SAN FRANCISCO — A multibillion dollar case between two giant pharmaceutical companies grappling over arcane antitrust issues has unexpectedly turned into a gay rights legal imbroglio that raises questions over whether lawyers can bounce potential jurors solely based on their sexual orientation.
The case before the 9th U.S. Circuit Court of Appeals in San Francisco on Wednesday centers on whether Abbott Laboratories broke antitrust laws when it increased the price of its popular and vital AIDS drug Norvir by 400 percent in 2007. But broader public attention likely will be given to the three-judge panel’s look at whether Abbott wrongfully removed a juror in the case brought by competitor SmithKlineBeecham. The court is expected to take up the issue sometime after 10 a.m. local time Wednesday.
The cost increase angered many in the gay community. SmithKlineBeecham, meanwhile, claims it was meant to harm the launch of its new AIDS treatment, which requires the use of Norvir. And the company contends “Juror B” was removed simply because he was gay.
“It’s a big deal,” said Vik Amar, University of California, Davis professor. “The headlines from this case are not going to be about antitrust law — it will be about sexual orientation in the jury pool.”
Before trials, lawyers for both sides are allowed to use several “preemptory challenges” each to remove someone from the jury pool without legal justification.
For its part, Abbott argued, it bounced “Juror B” for three reasons, none having anything to do with his sexual orientation. Lawyers said they felt the juror’s impartiality was compromised because he was the only potential juror who had heard of the SmithKline treatment in question, that he was also the only prospective juror who had lost a friend to AIDS and that he worked for courts.
The U.S. Supreme Court in 1986 prohibited lawyers from using their challenges to bounce a potential juror from a case because of race.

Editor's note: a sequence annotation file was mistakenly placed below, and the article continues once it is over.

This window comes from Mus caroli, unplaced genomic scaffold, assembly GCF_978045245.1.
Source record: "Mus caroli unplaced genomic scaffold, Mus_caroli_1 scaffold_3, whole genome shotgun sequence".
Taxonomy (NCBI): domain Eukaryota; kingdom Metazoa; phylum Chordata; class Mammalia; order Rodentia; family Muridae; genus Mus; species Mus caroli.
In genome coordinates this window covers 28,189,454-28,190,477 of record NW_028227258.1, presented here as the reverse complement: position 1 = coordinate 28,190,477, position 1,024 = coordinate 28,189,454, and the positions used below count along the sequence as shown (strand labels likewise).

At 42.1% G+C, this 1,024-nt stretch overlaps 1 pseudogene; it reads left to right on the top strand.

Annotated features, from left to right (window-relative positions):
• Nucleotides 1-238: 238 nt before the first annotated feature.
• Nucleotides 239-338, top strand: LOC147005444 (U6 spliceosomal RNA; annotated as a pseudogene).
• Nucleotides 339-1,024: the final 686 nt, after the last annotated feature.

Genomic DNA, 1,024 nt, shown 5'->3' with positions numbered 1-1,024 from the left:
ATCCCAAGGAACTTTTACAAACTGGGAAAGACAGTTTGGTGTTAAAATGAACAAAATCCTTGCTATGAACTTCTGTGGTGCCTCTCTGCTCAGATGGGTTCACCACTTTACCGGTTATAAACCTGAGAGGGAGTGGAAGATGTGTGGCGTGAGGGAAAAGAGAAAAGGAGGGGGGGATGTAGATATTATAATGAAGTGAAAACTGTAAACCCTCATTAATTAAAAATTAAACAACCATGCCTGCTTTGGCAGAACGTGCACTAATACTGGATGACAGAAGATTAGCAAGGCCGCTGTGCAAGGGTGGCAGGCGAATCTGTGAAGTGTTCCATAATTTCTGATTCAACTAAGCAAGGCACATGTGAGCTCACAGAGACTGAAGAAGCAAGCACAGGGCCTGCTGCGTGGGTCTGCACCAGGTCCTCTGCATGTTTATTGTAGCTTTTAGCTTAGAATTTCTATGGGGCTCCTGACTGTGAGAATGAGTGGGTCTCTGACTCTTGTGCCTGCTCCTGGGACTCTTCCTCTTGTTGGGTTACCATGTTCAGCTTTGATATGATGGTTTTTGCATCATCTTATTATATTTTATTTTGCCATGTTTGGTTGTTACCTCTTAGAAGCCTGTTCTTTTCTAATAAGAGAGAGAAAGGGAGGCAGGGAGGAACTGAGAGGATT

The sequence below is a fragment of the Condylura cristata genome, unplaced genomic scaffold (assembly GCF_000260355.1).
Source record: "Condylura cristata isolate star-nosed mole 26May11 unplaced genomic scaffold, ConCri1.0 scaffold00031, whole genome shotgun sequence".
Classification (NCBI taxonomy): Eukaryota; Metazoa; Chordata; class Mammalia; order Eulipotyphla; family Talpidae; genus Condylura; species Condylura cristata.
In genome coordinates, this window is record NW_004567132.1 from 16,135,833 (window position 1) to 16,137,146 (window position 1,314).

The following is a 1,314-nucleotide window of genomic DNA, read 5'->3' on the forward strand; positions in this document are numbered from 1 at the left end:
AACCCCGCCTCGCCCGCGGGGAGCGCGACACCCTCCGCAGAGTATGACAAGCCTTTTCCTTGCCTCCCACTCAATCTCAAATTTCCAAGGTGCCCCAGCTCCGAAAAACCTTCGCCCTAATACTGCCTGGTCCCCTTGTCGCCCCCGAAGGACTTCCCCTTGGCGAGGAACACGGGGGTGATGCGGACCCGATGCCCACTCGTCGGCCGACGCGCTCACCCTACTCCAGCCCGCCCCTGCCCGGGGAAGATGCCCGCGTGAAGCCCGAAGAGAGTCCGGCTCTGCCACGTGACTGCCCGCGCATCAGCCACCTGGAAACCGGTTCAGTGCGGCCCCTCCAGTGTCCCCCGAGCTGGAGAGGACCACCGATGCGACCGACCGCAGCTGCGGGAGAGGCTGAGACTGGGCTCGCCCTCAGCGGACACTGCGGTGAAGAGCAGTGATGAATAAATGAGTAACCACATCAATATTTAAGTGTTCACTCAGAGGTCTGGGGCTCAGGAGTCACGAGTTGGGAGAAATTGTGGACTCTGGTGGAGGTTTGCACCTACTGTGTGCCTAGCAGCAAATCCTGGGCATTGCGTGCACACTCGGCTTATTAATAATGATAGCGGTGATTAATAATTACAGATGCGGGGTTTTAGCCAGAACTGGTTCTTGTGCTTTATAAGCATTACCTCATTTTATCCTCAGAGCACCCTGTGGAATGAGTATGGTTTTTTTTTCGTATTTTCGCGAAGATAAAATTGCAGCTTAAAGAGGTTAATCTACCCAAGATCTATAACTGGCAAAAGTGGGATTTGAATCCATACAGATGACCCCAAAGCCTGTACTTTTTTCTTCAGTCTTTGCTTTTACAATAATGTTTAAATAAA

Eight years later, the high court added gender to the prohibition of potential jurors lawyers can remove from a trial without a legal reason.
But the high court has never ruled on sexual orientation. The California Supreme Court has barred the removal of gays from jury pools without justification since 2000, but its rulings aren’t binding on federal courts.
In July, the three appeals court judges asked the drug companies what effect the U.S. Supreme Court’s striking down of the federal ban on same-sex marriage benefits had on the antitrust case. It’s the latest high-profile gay-rights issue the court has heard. The 9th Circuit had earlier struck down California’s ban on same-sex marriages and ordered the same-sex partner of a court employee to receive the same benefits as married colleagues.
Unsurprisingly, Abbott lawyers argued that the U.S. Supreme Court’s ruling striking down a portion of the Defense of Marriage Act had no effect on its legal fight with SmithKline.
Abbott argues that the high court’s DOMA ruling doesn’t mean anything in the antitrust case because it didn’t put gays in the same class as minorities and women who need special protection during jury selection. The company’s lawyers urged the judges to stay focused on the antitrust laws and procedural issues at the center of the appeal.
SmithKline is joined by gay rights activists Lambda Legal and other public interest groups who filed their own legal argument urging the court to protect gays from getting bounced from juries for no reason.
“The discrimination at issue here is particularly harmful, because it reinforces historical invidious discrimination within the court system and undermines the integrity of the judicial system,” Lambda wrote the court.